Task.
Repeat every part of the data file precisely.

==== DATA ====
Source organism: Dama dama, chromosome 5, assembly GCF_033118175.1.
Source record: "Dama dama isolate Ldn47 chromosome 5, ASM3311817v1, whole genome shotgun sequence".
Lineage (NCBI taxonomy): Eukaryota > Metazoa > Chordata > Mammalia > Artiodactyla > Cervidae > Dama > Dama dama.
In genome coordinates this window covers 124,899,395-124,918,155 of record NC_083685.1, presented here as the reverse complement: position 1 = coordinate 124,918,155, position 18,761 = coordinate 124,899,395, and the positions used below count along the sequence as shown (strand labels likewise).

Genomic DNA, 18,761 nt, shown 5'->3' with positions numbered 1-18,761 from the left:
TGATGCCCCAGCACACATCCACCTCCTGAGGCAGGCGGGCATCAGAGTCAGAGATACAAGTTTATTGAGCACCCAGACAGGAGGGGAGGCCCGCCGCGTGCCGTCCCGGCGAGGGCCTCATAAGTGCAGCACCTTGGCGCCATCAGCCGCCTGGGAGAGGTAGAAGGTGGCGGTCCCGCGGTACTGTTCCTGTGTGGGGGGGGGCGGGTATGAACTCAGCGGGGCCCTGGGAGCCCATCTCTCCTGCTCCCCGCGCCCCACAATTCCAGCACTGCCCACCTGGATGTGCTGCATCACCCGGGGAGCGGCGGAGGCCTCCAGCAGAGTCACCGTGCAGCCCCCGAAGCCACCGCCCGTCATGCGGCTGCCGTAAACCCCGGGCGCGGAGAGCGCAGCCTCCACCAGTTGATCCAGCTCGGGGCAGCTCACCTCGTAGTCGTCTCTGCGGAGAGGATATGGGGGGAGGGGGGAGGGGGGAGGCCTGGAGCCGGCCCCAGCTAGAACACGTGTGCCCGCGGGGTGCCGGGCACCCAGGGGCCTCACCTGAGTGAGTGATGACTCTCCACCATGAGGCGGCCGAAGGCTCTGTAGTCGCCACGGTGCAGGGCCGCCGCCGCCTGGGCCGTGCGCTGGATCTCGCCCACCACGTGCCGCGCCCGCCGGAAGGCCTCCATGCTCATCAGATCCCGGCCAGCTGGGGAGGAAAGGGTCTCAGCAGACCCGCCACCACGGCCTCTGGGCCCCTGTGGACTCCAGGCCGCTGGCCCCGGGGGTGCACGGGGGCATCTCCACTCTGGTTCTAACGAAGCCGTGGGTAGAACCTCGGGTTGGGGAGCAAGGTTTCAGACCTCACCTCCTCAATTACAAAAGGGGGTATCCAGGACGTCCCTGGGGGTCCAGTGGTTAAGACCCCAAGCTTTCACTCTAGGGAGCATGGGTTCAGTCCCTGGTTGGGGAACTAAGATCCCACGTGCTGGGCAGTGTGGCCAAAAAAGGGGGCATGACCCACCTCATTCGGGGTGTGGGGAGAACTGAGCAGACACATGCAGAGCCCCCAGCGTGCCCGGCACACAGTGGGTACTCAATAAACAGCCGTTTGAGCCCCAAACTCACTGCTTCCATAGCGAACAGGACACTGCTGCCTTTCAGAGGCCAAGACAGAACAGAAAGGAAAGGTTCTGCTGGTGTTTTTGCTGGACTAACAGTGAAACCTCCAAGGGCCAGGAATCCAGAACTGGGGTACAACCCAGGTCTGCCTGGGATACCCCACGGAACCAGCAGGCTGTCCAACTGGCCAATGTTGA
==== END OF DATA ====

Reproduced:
Source organism: Dama dama, chromosome 5, assembly GCF_033118175.1.
Source record: "Dama dama isolate Ldn47 chromosome 5, ASM3311817v1, whole genome shotgun sequence".
Lineage (NCBI taxonomy): Eukaryota > Metazoa > Chordata > Mammalia > Artiodactyla > Cervidae > Dama > Dama dama.
In genome coordinates this window covers 124,899,395-124,918,155 of record NC_083685.1, presented here as the reverse complement: position 1 = coordinate 124,918,155, position 18,761 = coordinate 124,899,395, and the positions used below count along the sequence as shown (strand labels likewise).

Genomic DNA, 18,761 nt, shown 5'->3' with positions numbered 1-18,761 from the left:
TGATGCCCCAGCACACATCCACCTCCTGAGGCAGGCGGGCATCAGAGTCAGAGATACAAGTTTATTGAGCACCCAGACAGGAGGGGAGGCCCGCCGCGTGCCGTCCCGGCGAGGGCCTCATAAGTGCAGCACCTTGGCGCCATCAGCCGCCTGGGAGAGGTAGAAGGTGGCGGTCCCGCGGTACTGTTCCTGTGTGGGGGGGGGCGGGTATGAACTCAGCGGGGCCCTGGGAGCCCATCTCTCCTGCTCCCCGCGCCCCACAATTCCAGCACTGCCCACCTGGATGTGCTGCATCACCCGGGGAGCGGCGGAGGCCTCCAGCAGAGTCACCGTGCAGCCCCCGAAGCCACCGCCCGTCATGCGGCTGCCGTAAACCCCGGGCGCGGAGAGCGCAGCCTCCACCAGTTGATCCAGCTCGGGGCAGCTCACCTCGTAGTCGTCTCTGCGGAGAGGATATGGGGGGAGGGGGGAGGGGGGAGGCCTGGAGCCGGCCCCAGCTAGAACACGTGTGCCCGCGGGGTGCCGGGCACCCAGGGGCCTCACCTGAGTGAGTGATGACTCTCCACCATGAGGCGGCCGAAGGCTCTGTAGTCGCCACGGTGCAGGGCCGCCGCCGCCTGGGCCGTGCGCTGGATCTCGCCCACCACGTGCCGCGCCCGCCGGAAGGCCTCCATGCTCATCAGATCCCGGCCAGCTGGGGAGGAAAGGGTCTCAGCAGACCCGCCACCACGGCCTCTGGGCCCCTGTGGACTCCAGGCCGCTGGCCCCGGGGGTGCACGGGGGCATCTCCACTCTGGTTCTAACGAAGCCGTGGGTAGAACCTCGGGTTGGGGAGCAAGGTTTCAGACCTCACCTCCTCAATTACAAAAGGGGGTATCCAGGACGTCCCTGGGGGTCCAGTGGTTAAGACCCCAAGCTTTCACTCTAGGGAGCATGGGTTCAGTCCCTGGTTGGGGAACTAAGATCCCACGTGCTGGGCAGTGTGGCCAAAAAAGGGGGCATGACCCACCTCATTCGGGGTGTGGGGAGAACTGAGCAGACACATGCAGAGCCCCCAGCGTGCCCGGCACACAGTGGGTACTCAATAAACAGCCGTTTGAGCCCCAAACTCACTGCTTCCATAGCGAACAGGACACTGCTGCCTTTCAGAGGCCAAGACAGAACAGAAAGGAAAGGTTCTGCTGGTGTTTTTGCTGGACTAACAGTGAAACCTCCAAGGGCCAGGAATCCAGAACTGGGGTACAACCCAGGTCTGCCTGGGATACCCCACGGAACCAGCAGGCTGTCCAACTGGCCAATGTTGA